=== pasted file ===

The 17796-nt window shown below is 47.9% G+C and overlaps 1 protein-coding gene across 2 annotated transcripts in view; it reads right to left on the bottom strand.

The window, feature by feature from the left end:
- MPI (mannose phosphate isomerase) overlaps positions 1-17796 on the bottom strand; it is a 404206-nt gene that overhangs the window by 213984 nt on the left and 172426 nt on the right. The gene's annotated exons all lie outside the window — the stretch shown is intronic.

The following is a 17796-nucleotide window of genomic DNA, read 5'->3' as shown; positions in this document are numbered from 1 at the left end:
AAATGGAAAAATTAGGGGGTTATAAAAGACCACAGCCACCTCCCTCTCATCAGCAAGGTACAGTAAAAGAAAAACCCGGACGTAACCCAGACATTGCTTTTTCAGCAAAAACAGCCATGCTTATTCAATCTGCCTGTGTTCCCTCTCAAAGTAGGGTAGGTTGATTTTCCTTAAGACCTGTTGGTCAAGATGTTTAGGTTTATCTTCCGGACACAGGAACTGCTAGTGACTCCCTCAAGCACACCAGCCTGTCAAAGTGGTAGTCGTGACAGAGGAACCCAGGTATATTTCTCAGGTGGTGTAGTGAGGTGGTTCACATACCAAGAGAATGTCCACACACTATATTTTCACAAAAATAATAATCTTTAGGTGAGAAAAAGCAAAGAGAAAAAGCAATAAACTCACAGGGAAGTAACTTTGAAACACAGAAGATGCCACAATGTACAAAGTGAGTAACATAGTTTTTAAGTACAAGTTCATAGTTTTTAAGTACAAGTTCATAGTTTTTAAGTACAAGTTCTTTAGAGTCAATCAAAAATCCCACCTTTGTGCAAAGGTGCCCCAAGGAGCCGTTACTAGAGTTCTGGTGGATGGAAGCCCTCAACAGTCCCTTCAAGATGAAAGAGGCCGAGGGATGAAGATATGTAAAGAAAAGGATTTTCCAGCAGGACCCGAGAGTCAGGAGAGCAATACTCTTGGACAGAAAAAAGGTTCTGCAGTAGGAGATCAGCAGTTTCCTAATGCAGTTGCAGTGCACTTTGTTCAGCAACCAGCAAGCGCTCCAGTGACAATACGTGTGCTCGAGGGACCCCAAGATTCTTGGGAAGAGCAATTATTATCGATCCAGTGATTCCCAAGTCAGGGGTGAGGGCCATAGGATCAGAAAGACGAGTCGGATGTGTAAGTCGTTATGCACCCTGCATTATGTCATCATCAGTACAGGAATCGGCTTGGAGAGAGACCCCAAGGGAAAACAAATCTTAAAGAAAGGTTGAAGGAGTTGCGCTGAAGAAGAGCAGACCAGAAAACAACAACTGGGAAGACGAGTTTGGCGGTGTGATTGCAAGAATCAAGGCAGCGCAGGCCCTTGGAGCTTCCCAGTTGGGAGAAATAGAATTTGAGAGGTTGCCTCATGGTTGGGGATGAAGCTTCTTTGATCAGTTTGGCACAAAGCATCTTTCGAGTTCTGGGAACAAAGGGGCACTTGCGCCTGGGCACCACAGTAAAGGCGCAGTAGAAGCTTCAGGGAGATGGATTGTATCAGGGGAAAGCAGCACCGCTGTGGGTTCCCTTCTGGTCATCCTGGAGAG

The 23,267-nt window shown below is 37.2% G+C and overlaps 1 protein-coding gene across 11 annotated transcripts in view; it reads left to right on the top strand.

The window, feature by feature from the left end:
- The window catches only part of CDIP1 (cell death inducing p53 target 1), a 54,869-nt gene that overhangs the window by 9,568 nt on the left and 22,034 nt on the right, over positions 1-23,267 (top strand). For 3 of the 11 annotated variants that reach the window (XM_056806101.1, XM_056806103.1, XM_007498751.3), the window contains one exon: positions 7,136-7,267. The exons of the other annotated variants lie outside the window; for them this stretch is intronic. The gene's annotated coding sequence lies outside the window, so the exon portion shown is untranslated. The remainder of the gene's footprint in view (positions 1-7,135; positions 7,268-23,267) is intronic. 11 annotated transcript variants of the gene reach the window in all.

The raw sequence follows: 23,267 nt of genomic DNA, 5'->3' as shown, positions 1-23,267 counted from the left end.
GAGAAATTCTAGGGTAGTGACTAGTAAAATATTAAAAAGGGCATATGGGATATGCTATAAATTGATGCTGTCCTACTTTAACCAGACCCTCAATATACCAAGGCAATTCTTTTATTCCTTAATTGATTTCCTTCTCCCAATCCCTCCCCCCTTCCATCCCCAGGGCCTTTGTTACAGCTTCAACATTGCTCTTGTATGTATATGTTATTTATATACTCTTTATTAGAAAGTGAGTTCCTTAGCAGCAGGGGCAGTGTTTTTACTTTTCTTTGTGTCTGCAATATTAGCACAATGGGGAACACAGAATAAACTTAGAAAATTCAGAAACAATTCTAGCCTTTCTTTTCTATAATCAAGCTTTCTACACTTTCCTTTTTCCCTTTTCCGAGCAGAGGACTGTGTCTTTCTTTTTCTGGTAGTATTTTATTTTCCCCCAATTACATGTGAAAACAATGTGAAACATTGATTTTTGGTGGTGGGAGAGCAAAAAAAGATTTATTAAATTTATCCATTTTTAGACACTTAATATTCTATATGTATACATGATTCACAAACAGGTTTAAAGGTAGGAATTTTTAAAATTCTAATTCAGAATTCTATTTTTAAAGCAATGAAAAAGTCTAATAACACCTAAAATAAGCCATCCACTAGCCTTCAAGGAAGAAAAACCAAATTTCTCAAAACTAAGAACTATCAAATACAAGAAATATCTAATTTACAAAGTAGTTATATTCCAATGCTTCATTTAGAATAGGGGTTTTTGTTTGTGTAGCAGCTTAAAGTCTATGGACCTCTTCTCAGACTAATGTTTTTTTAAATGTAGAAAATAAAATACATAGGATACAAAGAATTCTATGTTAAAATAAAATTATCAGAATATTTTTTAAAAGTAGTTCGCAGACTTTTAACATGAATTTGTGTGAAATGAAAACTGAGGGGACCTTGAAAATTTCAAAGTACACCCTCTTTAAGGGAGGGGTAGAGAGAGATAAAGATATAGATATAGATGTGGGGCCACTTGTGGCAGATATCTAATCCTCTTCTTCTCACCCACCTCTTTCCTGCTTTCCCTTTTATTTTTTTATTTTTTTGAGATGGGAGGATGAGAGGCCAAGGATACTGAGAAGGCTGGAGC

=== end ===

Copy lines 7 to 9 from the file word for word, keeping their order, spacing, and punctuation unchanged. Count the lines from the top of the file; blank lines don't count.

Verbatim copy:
The window, feature by feature from the left end:
- The window catches only part of CDIP1 (cell death inducing p53 target 1), a 54,869-nt gene that overhangs the window by 9,568 nt on the left and 22,034 nt on the right, over positions 1-23,267 (top strand). For 3 of the 11 annotated variants that reach the window (XM_056806101.1, XM_056806103.1, XM_007498751.3), the window contains one exon: positions 7,136-7,267. The exons of the other annotated variants lie outside the window; for them this stretch is intronic. The gene's annotated coding sequence lies outside the window, so the exon portion shown is untranslated. The remainder of the gene's footprint in view (positions 1-7,135; positions 7,268-23,267) is intronic. 11 annotated transcript variants of the gene reach the window in all.

The raw sequence follows: 23,267 nt of genomic DNA, 5'->3' as shown, positions 1-23,267 counted from the left end.